Current Affairs

Supreme Court Blasts Triple Talaq, India’s Step for Social Equality

Yatindra Bhatnagar

India’s Supreme Court, last week dealt a severe blow to gender discrimination among the Muslims by declaring the practice of  triple talaq (divorce) by men unconstitutional in a majority decision by its Constitution Bench. 

This is a historic decision in accordance with the Directive Principles in the Constitution of India for striving towards a Uniform Civil Code. 

The bench consisting of five judges from five major religious groups gave a 3-2 decision freeing Muslim women from the abominable practice of man just saying talaq, talaq, talaq, three times and abandoning his wife. There have been cases where a mere telephone call – even long-distance from Dubai to an Indian Muslim wife – leaving her by repeating talaq thrice. One cruel case was of a man saying the dreaded words three times to his sleeping wife who was told in the morning that she was no longer a wife, and a daughter-in-law, in her home. 

The five judges were a Hindu, a Muslim, a Christian, a Sikh and a Parsi considered all arguments and three judges – a Hindu, a Christian and a Parsi gave the majority verdict. Surprisingly – but for influencing Muslim men’s votes – the Congress stalwart Kapil Sibal representing the Muslim Personal Law Board defended triple talaq as an age-old practice and had warned the top court to “ not tread on a slippery ground.” 

What a shameful stand just for votes. 

I remember a couple decades back when I interviewed India’s then Chief Justice of the Supreme Court, Justice Ahmadi, in San Francisco when he was on a visit with his wife, and he had reiterated the need to fully implement the Directive Principle and end gender discrimination among Muslims. He said, sadly, that for obvious reasons India has not done that (hinting at hesitation in political parties to tackle the sensitive issue for fear of alienating Muslim voters.). 

The task was made easy because of five courageous Muslim women who dared the Mullahs and dominant Muslim men and waged the legal battle right up to the Supreme Court. They have won a resounding victory and now only have to fight ‘social boycott’ and smear campaign by some orthodox Muslims groups and obscurantist men who still want women to be at their mercy. 

The Muslim group had contended that it’s the religious practice and is according to Sharia law; the top court did not accept that argument. 

The Court said triple talaq violates the fundamental rights of Muslim women as it irrevocably (and instantly) ends marriage without any chance of reconciliation.

Triple talaq is a verbal divorce, but is banned by nearly two dozen Muslim countries, though practiced by some to instantly divorce their wives and deprive them of a normal, legal procedure in a court of law. In an instant, the poor woman’s life is changed without any recourse to legal remedy.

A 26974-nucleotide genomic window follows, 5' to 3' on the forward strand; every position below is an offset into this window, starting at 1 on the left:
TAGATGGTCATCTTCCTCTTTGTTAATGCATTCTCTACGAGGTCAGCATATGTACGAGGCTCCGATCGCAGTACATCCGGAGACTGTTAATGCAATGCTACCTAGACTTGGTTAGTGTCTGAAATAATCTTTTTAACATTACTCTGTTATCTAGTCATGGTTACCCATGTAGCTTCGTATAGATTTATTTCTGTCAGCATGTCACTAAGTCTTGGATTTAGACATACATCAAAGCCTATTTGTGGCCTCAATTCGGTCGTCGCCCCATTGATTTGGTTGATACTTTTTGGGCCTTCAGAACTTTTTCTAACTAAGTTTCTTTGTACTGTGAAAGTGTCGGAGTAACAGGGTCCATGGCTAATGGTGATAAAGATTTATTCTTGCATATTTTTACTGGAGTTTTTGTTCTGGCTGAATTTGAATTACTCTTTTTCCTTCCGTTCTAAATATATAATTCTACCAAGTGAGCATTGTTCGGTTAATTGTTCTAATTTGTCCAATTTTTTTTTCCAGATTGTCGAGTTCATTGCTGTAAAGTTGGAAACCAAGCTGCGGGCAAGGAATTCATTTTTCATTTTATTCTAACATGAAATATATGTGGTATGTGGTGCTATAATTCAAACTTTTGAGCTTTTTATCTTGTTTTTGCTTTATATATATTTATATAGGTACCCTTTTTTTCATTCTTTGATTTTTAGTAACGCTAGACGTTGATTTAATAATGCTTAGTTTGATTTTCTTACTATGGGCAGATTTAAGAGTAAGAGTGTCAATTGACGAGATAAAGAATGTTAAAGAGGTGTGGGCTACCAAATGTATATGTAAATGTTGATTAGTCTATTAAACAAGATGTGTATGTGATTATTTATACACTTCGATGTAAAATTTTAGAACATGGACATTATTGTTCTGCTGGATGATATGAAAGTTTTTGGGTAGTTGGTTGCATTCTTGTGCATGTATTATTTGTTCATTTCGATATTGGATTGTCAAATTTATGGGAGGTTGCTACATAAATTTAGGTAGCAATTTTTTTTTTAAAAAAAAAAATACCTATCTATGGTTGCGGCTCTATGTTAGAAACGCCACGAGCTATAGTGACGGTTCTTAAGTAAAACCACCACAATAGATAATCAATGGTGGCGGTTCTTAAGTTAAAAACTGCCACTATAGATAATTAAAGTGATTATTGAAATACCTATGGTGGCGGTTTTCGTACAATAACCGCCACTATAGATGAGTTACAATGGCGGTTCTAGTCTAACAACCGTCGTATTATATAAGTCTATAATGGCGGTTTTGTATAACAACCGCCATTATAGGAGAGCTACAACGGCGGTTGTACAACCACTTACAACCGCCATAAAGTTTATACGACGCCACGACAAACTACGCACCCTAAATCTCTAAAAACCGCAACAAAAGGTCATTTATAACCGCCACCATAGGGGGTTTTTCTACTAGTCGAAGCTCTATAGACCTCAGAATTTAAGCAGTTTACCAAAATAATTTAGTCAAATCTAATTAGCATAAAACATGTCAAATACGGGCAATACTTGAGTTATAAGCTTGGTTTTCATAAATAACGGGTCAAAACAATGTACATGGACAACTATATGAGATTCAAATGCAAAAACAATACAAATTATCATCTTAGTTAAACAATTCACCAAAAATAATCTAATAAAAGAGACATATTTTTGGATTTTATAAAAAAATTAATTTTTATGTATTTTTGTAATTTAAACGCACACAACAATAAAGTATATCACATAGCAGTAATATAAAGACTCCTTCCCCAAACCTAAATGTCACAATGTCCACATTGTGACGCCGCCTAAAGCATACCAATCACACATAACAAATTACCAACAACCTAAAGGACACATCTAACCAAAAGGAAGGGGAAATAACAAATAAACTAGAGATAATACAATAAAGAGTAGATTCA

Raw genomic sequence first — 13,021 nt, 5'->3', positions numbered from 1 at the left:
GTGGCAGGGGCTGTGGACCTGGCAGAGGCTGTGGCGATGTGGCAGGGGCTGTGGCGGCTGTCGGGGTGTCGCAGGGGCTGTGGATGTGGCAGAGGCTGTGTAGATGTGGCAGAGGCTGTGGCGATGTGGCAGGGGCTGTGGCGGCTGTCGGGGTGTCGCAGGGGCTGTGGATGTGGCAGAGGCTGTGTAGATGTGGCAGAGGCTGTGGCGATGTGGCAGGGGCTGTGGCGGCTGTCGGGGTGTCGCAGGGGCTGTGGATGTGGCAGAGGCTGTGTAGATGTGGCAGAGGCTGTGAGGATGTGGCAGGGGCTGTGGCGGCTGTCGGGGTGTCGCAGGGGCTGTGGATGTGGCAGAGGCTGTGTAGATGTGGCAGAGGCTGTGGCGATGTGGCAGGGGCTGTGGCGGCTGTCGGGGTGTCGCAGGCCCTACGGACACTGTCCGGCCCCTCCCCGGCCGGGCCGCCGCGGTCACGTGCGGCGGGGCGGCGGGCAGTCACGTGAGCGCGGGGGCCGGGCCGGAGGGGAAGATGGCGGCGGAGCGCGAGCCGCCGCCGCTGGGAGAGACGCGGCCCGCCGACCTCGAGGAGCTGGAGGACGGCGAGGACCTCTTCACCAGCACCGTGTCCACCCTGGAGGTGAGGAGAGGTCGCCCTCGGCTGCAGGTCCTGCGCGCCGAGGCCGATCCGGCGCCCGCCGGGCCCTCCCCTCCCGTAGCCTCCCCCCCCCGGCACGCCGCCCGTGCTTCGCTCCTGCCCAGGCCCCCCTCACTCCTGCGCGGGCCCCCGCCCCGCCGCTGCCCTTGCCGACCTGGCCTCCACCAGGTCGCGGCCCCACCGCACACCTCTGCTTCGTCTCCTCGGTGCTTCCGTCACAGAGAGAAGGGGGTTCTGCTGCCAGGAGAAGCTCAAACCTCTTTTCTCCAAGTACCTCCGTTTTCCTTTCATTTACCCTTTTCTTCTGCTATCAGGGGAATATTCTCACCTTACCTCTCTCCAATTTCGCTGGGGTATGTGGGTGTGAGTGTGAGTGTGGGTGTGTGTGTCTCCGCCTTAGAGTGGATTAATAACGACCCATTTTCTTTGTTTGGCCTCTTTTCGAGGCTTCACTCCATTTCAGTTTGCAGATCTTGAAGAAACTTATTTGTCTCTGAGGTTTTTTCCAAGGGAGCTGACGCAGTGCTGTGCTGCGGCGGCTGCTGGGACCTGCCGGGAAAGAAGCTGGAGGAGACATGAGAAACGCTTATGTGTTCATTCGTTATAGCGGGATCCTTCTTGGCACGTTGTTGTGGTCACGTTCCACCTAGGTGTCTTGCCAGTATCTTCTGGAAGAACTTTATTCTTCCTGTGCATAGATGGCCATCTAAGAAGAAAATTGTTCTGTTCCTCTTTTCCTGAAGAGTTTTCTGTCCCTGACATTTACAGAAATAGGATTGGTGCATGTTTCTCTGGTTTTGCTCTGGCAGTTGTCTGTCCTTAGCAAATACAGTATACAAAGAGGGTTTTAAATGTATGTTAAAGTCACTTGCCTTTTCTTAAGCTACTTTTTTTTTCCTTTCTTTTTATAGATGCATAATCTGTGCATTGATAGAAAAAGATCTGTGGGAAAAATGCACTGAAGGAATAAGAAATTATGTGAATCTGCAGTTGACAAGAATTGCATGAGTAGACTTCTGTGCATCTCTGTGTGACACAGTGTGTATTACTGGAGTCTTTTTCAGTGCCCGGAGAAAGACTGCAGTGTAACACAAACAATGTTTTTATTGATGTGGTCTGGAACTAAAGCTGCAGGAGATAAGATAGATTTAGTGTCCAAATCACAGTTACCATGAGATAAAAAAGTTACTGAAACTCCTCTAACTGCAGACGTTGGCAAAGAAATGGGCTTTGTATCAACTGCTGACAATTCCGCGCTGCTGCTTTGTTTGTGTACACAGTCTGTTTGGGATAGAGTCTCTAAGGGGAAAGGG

Justices Rohinton Nariman (Parsi), Uday Lalit (Hindu) and Joseph Kurien (Christian) ruled that triple talaq is unconstitutional. Justice Joseph said what cannot be true in theology cannot be protected by law. He added that triple talaq is not recognized by Quran and hence it couldn't be a practice to be protected under the right to religion.

Justice Abdul Nazeer (Muslim) and Chief Justice of India, JS Khehar (Sikh) upheld the validity of triple talaq. CJI Khehar wanted the government to formulate a law in six months to regulate marriage and divorce in the Muslim community. He opined that this kind of divorce is an integral part of the Sunni community and has been practiced for a 1000 years.

Earlier, in February, the SC said it would set up a Constitution bench to hear and decide on the issue. The bench had a six-day long hearing and reserved its verdict on May 18.

Shayara Bano, a 35-year-old woman, spearheading the struggle for Muslim women, had challenged triple Talaq last year, after her husband divorced her orally, a year earlier after their 15 year-marriage. 

Petitions of four more Muslim women - Aafreen Rehman, Gulshan Parveen, Ishrat Jahan and Atiya Sabri – divorced likewise, were joined with Shayara Bano's plea.

ANI added: The bench had asked All India Muslim Personal Law Board (AIMPLB) why a "custom which is theologically sinful" was "part of the practice of a community". The question was asked after AIMPLB took the stand that triple talaq might be sinful yet it was a religious practice dictated by Sharia.

A top Congress leader, and Muslim Board’s lawyer, Kapil Sibal had argued that "Testing the validity of customs and practices of a community is a slippery slope into which the Supreme Court must not venture."  But the top court wasn’t scared of the “slippery Slope” and banned the triple Talaq practice.

The Central government also had taken a firm stand, saying that oral, instant divorce must be declared unconstitutional and also asserted "triple talaq is not a basic and integral part of Islam". 

The top Court’s majority agreed with that view and a new era has dawned for Muslim women in India. However, their battle has not ended as they face social boycott and opposition among their community’s hard-headed people and even family-members and neighbors as reported by the leading advocate Shayara Bano. 

We hope time will teach a lesson to the orthodox and adamant people and they will come round to the correct stand. 

There were widespread comments on the verdict. One very interesting – and biting – is: Congress which is Muslim League version 2, will take away Muslim women’s right as Kapil Sibal is there in Rajya Sabha who took huge money from All India Muslim Personal Law board, will try to oppose any...(Dr. Vidyadhar.)